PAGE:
The long-running feud between Elon Musk’s space company and its fierce competitor United Launch Alliance took a bizarre twist this month when a SpaceX employee visited its facilities at Cape Canaveral, Fla., and asked for access to the roof of one of ULA’s buildings.
About two weeks earlier, one of SpaceX’s rockets blew up on a launchpad while it was awaiting an engine test. As part of the investigation, SpaceX officials had come across something suspicious they wanted to check out, according to three industry officials with knowledge of the episode. SpaceX had still images from video that appeared to show an odd shadow, then a white spot on the roof of a nearby building leased by ULA, a joint venture between Lockheed Martin and Boeing.
The SpaceX representative explained to the ULA officials on site that it was trying to run down all possible leads in what was a cordial, not accusatory, encounter, according to the industry sources, who spoke on the condition of anonymity because of the ongoing investigation.
The building, which had been used to refurbish rocket motors known as the SMARF, is just more than a mile away from the launchpad and has a clear line of sight to it. A representative from ULA ultimately denied the SpaceX employee access to the roof and instead called Air Force investigators, who inspected the roof and didn’t find anything connecting it to the rocket explosion, the officials said.
The interaction between SpaceX and ULA has not been previously reported. It is the latest odd development in the mystery surrounding the explosion of SpaceX Falcon 9 rocket on Sept. 1. The rocket blew up while it was being fueled ahead of an engine test fire, creating a huge fireball that charred the launchpad and rattled buildings miles away.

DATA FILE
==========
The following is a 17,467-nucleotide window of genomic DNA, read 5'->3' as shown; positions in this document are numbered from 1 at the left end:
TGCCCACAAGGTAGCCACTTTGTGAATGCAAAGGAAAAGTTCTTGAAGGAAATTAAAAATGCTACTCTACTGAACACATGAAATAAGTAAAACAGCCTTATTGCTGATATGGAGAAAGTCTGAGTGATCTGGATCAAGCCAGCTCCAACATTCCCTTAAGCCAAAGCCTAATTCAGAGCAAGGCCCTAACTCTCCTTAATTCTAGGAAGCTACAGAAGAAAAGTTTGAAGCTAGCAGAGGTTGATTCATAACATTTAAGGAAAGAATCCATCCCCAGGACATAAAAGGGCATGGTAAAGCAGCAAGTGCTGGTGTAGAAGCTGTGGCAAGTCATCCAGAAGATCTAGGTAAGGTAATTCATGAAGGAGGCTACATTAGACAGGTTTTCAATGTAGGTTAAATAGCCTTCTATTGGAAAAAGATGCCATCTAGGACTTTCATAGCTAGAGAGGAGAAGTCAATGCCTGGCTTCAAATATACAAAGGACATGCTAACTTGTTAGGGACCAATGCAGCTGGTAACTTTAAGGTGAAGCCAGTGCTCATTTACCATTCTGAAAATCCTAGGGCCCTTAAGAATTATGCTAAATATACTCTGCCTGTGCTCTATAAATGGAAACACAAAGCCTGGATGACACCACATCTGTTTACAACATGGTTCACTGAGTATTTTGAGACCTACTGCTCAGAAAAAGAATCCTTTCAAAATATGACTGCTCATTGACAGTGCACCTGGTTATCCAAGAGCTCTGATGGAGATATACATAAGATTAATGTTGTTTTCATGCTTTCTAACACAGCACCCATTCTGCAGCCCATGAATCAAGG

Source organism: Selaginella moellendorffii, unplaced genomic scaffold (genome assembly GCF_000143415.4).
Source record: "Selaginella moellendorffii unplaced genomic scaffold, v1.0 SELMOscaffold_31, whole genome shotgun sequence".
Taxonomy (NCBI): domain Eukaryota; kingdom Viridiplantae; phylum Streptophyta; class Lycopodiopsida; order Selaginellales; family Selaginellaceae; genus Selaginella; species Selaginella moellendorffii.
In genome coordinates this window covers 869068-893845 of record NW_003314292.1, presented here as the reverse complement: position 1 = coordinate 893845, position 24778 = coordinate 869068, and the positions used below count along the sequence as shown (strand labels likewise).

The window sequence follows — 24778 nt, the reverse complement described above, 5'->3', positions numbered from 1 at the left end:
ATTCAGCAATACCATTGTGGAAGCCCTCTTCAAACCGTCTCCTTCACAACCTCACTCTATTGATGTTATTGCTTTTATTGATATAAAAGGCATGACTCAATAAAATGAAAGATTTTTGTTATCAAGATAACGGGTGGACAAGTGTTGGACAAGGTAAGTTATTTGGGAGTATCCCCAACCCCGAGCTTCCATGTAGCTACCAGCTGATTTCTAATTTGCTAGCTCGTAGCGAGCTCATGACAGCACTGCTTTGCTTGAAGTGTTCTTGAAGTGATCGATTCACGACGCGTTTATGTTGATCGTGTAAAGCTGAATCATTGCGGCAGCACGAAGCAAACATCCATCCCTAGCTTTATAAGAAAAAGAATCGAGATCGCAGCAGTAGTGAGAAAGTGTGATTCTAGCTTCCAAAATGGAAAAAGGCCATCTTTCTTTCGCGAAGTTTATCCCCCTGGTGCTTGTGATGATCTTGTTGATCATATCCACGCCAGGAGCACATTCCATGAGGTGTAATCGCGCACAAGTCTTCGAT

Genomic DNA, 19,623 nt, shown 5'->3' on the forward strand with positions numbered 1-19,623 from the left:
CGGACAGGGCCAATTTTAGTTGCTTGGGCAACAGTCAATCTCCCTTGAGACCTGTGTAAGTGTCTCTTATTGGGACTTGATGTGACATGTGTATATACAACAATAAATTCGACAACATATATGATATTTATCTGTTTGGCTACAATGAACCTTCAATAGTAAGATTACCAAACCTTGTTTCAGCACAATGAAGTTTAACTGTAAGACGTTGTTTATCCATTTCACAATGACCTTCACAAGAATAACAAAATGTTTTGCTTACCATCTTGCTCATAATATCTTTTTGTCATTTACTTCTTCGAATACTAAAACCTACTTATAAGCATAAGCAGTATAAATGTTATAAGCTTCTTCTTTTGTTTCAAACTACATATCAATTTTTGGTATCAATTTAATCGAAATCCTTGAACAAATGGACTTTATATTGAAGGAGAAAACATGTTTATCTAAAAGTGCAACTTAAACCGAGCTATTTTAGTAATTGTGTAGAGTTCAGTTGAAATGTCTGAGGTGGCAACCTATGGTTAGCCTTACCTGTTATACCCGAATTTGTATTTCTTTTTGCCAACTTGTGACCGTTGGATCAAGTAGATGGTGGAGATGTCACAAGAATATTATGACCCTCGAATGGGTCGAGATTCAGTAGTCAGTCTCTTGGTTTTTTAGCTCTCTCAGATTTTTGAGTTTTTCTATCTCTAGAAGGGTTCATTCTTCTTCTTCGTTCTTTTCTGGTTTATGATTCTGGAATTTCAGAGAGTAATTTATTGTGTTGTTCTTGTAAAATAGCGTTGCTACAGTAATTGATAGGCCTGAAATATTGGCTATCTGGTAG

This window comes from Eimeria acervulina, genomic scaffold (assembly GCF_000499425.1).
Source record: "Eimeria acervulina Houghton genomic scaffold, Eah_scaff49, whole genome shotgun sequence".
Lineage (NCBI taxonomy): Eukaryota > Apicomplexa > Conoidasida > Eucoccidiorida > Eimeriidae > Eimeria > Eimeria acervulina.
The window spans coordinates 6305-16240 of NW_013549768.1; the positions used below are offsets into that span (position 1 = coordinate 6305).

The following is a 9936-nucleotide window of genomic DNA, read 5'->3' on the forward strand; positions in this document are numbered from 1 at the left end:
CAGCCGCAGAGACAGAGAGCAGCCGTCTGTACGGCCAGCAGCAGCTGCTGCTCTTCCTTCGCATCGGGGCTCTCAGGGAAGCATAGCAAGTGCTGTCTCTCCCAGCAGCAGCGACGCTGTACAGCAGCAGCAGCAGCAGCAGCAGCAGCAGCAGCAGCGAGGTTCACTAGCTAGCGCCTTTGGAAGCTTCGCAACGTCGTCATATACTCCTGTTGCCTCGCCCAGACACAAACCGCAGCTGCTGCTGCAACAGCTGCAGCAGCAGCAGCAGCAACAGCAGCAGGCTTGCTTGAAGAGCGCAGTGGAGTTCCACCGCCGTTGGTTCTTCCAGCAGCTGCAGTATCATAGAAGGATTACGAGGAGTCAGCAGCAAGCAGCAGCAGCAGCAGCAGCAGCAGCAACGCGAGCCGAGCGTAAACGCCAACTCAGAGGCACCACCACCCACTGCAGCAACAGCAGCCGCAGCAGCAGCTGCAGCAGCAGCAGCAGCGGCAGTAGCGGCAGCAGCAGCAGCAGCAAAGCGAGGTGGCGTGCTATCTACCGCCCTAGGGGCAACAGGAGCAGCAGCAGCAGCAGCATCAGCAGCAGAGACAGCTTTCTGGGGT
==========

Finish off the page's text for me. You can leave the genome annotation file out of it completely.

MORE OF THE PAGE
Elon Musk, SpaceX’s founder and chief executive, has called the failure “the most difficult and complex” the company has ever had. About a week after the explosion, he pleaded with the public to turn in video or audio recordings of the blast and said that the company has not ruled out sabotage as a factor.
“Particularly trying to understand the quieter bang sound a few seconds before the fireball goes off,” he wrote on Twitter. “May come from rocket or something else.”
Since then, SpaceX, which is leading the investigation with help from the Air Force, NASA and the Federal Aviation Administration, said it is narrowing down on the cause of the explosion, focusing on a breach in a second-stage helium system.
At a conference in Mexico this week, Musk said that finding out what went wrong is the company’s “absolute top priority,” but he said what caused the explosion is still unknown.
“We’ve eliminated all of the obvious possibilities for what occurred there,” he said. “So what remains are the less probable answers.”
He didn’t say what those might be.
The Air Force’s 45th Space Wing, which is helping SpaceX with the investigation, declined to comment because the investigation is ongoing.
A SpaceX statement said that the “Accident Investigation Team has an obligation to consider all possible causes of the anomaly, and we aren’t commenting on any specific potential cause until the investigation is complete.”
SpaceX and ULA are heated rivals that are competing over national security contracts that together are worth hundreds of millions of dollars. For nearly a decade, ULA had a monopoly on those contracts as the only launch provider certified by the Air Force.
But in 2014, SpaceX sued the Air Force for the right to compete. Last year, the parties settled and SpaceX was finally granted its certification. As a result, ULA fired its chief executive and hired a new one who vowed to compete with SpaceX.
This week, 10 Republican House members, many friendly to ULA, told NASA that SpaceX should not be leading the investigation and that authority should be turned over to the federal government.
Even though the investigation continues, SpaceX has said it intends to return to flight as soon as November, a timeline that has drawn industry skepticism.